Gratitude and Humility: The Cornerstones Of A Good Life – Guest Post by Joel Scott

Gratitude and Humility: The Cornerstones Of A Good Life – Guest Post by Joel Scott

I am happy to share this guest post by Joel Scott. Through his blog, Joel shares his stories and perspectives to help create positive change in the lives of others. Joel reached out to me about a month ago and asked if me if I wanted to swap posts. We decided to share each of our perspectives around the theme of gratitude and humility. Please join me in enjoying Joel’s article!


A few days ago I received a video call from my brother in-law. In the technology filled world that we live in, this may not sound strange to you but understand that he never video calls me.

Never.

Our communication amongst each other is predominantly done through quick text messages, friendly phone calls, or images reserved for two men who haven’t quite grown up. By the simple fact he was reaching out to me through a video I knew something was up.

And something was.

He and his wife married earlier this year and I was humbled when he asked me to be in his wedding party. During the limousine ride to where the wedding pictures were being taken, the two of them shared with the wedding party that she was pregnant and expecting in September. My wife, his sister, who was also in the party welled up with tears and I did my best to hold them back.

Fast-forward 7 months and while working in a coffee shop I received the aforementioned video call. As I answered, I took immediate notice of his surroundings.

  • Stark walls
  • Drab interior
  • Cables
  • Machines
  • Gowns

He wasn’t at home.

With a joyous smile on his face, he proudly proclaimed himself a new Father and me a new Uncle. This man and his wife might very well be the most deserving parents on our planet. To say I was overjoyed is an understatement.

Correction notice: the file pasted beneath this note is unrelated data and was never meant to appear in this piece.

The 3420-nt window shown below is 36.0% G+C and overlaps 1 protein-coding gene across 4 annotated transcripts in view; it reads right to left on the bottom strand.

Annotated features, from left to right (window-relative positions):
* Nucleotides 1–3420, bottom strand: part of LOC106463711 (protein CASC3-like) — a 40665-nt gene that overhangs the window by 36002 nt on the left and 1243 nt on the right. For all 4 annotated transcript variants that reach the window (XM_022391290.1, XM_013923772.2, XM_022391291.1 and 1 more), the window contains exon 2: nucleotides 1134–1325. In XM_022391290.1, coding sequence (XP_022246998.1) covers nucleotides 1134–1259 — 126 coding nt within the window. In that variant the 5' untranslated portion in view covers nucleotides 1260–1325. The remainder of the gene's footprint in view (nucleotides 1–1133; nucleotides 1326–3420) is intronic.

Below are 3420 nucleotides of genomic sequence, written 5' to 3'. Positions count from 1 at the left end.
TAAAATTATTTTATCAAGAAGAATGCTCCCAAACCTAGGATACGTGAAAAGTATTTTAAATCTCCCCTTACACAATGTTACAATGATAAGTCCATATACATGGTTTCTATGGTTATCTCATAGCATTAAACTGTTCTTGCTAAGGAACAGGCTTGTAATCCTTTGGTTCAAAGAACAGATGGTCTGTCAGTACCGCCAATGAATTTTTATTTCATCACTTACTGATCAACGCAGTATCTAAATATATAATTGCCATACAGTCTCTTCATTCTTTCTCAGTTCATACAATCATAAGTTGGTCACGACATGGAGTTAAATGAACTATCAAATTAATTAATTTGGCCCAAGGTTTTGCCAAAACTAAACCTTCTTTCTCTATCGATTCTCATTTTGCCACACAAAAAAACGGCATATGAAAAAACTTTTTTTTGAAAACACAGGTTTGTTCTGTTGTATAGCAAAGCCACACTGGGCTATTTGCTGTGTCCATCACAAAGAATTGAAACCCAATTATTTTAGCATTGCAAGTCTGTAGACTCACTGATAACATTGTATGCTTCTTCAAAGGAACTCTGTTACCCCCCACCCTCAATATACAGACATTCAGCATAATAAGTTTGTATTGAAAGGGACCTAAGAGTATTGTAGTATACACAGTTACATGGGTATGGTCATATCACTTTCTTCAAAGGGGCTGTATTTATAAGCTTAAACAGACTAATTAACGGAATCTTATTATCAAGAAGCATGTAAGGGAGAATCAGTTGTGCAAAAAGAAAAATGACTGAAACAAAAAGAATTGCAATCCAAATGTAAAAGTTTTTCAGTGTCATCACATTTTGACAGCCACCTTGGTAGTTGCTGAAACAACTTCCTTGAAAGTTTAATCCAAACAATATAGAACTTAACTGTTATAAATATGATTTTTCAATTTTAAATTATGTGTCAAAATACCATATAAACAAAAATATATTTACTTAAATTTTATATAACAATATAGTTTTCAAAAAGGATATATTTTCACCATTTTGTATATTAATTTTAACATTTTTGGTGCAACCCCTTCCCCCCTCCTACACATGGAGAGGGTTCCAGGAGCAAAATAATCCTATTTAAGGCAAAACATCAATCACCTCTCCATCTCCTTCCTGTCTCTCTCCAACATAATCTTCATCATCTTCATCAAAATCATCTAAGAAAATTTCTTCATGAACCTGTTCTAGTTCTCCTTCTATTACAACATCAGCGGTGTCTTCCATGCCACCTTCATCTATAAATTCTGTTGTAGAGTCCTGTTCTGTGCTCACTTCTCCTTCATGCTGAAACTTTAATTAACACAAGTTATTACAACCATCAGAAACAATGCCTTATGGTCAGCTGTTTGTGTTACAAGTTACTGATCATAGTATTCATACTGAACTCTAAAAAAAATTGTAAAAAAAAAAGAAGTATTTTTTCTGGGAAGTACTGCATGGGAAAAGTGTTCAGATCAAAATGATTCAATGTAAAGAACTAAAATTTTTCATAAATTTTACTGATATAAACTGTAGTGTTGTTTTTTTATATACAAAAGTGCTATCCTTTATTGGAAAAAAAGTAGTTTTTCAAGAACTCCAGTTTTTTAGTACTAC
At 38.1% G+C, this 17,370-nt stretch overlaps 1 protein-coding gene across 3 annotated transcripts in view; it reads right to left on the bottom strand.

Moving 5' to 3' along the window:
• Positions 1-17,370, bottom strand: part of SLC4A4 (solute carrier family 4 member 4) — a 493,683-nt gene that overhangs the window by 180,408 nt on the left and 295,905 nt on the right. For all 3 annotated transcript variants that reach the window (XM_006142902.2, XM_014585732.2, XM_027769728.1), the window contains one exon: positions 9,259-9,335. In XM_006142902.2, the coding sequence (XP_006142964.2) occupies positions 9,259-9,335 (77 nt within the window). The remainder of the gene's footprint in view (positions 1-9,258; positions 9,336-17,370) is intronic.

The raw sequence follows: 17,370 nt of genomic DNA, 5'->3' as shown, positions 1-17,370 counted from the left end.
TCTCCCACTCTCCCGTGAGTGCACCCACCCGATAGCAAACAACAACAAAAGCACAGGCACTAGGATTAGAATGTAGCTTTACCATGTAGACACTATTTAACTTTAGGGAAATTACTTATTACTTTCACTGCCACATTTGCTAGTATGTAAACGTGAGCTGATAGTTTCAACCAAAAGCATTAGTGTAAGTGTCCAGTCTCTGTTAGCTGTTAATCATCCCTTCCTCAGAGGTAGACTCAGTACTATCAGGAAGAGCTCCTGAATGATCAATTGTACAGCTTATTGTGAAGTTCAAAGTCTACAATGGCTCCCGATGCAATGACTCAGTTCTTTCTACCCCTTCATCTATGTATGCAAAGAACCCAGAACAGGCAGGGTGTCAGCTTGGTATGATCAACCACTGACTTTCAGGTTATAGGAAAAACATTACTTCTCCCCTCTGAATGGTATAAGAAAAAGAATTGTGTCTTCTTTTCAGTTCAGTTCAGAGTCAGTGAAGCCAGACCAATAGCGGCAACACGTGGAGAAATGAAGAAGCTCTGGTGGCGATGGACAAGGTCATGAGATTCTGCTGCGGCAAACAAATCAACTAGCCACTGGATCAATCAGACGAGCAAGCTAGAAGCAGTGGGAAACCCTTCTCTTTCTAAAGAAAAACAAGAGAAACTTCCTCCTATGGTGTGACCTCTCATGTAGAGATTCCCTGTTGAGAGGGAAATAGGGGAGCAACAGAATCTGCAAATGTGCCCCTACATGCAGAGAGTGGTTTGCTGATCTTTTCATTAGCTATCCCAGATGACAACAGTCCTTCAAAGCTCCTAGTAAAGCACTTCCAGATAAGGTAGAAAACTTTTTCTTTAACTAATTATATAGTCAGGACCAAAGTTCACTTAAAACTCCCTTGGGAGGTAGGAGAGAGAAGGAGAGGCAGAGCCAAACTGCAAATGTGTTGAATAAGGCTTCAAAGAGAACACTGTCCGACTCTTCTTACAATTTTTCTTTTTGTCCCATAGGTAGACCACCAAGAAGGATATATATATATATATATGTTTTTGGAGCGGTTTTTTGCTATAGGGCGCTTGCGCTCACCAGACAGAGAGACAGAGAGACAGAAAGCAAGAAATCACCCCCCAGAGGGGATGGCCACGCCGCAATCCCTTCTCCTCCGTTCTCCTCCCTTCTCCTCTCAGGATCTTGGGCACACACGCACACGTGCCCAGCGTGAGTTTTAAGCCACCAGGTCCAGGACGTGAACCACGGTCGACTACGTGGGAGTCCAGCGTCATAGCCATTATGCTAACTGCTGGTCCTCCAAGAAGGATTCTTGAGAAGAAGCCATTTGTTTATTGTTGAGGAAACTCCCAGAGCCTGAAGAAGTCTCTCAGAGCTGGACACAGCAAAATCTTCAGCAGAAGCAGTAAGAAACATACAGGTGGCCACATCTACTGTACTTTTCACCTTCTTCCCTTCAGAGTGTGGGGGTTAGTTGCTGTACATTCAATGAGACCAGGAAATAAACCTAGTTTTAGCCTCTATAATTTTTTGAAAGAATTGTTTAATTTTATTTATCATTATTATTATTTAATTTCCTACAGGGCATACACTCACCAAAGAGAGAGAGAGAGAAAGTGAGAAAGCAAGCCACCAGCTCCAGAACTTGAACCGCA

Without even giving me a chance to say anything, he asked when I was coming to visit. Within seconds on our video call ending, I found myself packing up my computer, starting the engine of my vehicle and making my way to the hospital.

Baylee Audrey.

Simply beautiful.

I didn’t need to hold Baylee to know that on this day, these two new parents were filled with emotion that they had never felt before. I could see it in their eyes and feel it through their unspoken language. Suddenly, after a whirlwind couple of days, the two of them felt both gratitude and humility that they had never felt and I couldn’t be happier or more proud of them.

It got me wondering. If the feeling of gratitude and humility is as desired as they made it appear, why don’t we make more time for it? Why do we find it so difficult to fit gratitude and humility into our lives?

I argue that as humans we have become so fixated on our professional lives that we simply don’t think to make time for it. We constantly inundate ourselves with trying to land the next big deal, score the next goal, gain that big promotion, out perform our past selves, and continually one up those around us that we forget the things that actually define who we are.